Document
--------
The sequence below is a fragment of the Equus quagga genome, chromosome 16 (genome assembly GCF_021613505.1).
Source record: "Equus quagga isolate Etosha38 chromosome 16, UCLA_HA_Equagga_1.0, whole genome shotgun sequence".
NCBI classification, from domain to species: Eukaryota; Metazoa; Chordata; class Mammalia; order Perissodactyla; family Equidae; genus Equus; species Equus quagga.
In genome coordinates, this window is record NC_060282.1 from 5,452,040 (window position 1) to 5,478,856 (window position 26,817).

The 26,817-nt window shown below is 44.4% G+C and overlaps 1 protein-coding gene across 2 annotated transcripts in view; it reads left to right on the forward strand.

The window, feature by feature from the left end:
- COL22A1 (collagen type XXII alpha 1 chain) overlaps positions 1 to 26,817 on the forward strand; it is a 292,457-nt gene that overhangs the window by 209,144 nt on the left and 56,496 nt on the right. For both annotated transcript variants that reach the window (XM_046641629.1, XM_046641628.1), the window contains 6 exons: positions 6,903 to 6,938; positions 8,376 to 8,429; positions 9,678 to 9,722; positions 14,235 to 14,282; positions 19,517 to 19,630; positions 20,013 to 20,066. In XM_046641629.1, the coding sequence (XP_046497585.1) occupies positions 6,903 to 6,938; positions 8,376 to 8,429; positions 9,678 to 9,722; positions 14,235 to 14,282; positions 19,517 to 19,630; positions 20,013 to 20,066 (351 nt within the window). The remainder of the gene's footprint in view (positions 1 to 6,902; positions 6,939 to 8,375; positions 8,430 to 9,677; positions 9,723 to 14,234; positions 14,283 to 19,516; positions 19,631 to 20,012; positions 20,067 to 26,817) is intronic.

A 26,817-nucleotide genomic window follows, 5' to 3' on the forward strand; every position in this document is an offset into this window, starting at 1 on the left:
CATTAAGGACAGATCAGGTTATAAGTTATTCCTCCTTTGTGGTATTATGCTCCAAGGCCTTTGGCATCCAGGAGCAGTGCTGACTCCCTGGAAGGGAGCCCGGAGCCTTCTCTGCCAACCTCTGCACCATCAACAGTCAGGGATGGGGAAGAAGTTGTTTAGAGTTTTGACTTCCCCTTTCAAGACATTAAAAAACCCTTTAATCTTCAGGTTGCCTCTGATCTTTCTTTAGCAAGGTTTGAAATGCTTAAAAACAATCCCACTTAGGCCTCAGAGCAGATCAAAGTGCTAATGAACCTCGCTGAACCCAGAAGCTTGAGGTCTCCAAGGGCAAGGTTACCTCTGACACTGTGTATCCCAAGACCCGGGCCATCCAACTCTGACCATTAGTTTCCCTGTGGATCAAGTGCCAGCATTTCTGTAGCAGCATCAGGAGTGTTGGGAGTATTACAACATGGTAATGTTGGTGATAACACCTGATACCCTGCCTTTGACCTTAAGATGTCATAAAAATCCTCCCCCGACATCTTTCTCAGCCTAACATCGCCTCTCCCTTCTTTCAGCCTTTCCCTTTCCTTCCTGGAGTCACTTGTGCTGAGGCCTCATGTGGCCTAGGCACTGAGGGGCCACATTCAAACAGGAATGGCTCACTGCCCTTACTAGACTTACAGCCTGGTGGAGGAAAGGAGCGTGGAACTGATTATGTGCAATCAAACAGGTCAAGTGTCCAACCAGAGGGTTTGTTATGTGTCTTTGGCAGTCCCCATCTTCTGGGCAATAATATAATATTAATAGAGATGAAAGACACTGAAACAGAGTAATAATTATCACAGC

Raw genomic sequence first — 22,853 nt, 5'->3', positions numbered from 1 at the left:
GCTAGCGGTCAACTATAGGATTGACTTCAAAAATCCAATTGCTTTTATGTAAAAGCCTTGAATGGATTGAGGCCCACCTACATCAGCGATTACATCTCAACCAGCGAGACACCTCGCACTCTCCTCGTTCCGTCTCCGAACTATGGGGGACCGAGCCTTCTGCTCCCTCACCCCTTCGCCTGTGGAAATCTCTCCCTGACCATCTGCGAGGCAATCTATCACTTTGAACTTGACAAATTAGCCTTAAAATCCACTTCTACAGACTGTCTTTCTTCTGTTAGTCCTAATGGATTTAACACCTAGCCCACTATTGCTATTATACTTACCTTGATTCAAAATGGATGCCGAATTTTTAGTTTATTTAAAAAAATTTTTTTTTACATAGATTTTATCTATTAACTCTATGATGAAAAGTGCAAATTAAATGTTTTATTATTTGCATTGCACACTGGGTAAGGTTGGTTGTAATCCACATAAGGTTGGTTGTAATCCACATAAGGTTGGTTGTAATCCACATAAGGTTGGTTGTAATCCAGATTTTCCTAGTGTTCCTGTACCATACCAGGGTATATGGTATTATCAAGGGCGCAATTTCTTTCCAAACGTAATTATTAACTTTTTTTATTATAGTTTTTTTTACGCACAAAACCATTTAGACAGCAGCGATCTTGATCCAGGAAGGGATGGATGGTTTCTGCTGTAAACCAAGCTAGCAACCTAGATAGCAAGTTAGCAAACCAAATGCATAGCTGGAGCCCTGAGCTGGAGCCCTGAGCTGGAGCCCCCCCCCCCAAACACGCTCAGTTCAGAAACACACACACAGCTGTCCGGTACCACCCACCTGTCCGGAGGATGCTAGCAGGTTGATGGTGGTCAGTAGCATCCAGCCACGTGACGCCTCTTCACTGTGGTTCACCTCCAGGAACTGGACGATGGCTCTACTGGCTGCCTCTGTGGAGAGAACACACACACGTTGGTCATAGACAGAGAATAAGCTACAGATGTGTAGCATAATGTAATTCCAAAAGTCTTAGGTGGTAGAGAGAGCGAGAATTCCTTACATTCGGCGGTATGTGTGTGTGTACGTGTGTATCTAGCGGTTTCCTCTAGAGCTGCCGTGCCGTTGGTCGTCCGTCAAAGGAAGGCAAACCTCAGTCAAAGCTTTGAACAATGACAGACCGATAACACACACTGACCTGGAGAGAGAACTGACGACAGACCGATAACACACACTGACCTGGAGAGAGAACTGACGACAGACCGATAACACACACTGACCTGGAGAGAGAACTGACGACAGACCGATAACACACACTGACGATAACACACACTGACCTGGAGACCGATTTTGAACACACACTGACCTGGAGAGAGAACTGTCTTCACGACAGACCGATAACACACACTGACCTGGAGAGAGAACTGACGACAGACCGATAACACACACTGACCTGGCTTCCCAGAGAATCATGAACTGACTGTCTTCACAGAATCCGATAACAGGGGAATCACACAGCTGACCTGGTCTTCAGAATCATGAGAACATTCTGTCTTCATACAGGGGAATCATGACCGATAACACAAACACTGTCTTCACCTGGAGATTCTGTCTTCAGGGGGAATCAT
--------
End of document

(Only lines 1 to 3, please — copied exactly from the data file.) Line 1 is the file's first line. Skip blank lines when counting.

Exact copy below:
The sequence below is a fragment of the Equus quagga genome, chromosome 16 (genome assembly GCF_021613505.1).
Source record: "Equus quagga isolate Etosha38 chromosome 16, UCLA_HA_Equagga_1.0, whole genome shotgun sequence".
NCBI classification, from domain to species: Eukaryota; Metazoa; Chordata; class Mammalia; order Perissodactyla; family Equidae; genus Equus; species Equus quagga.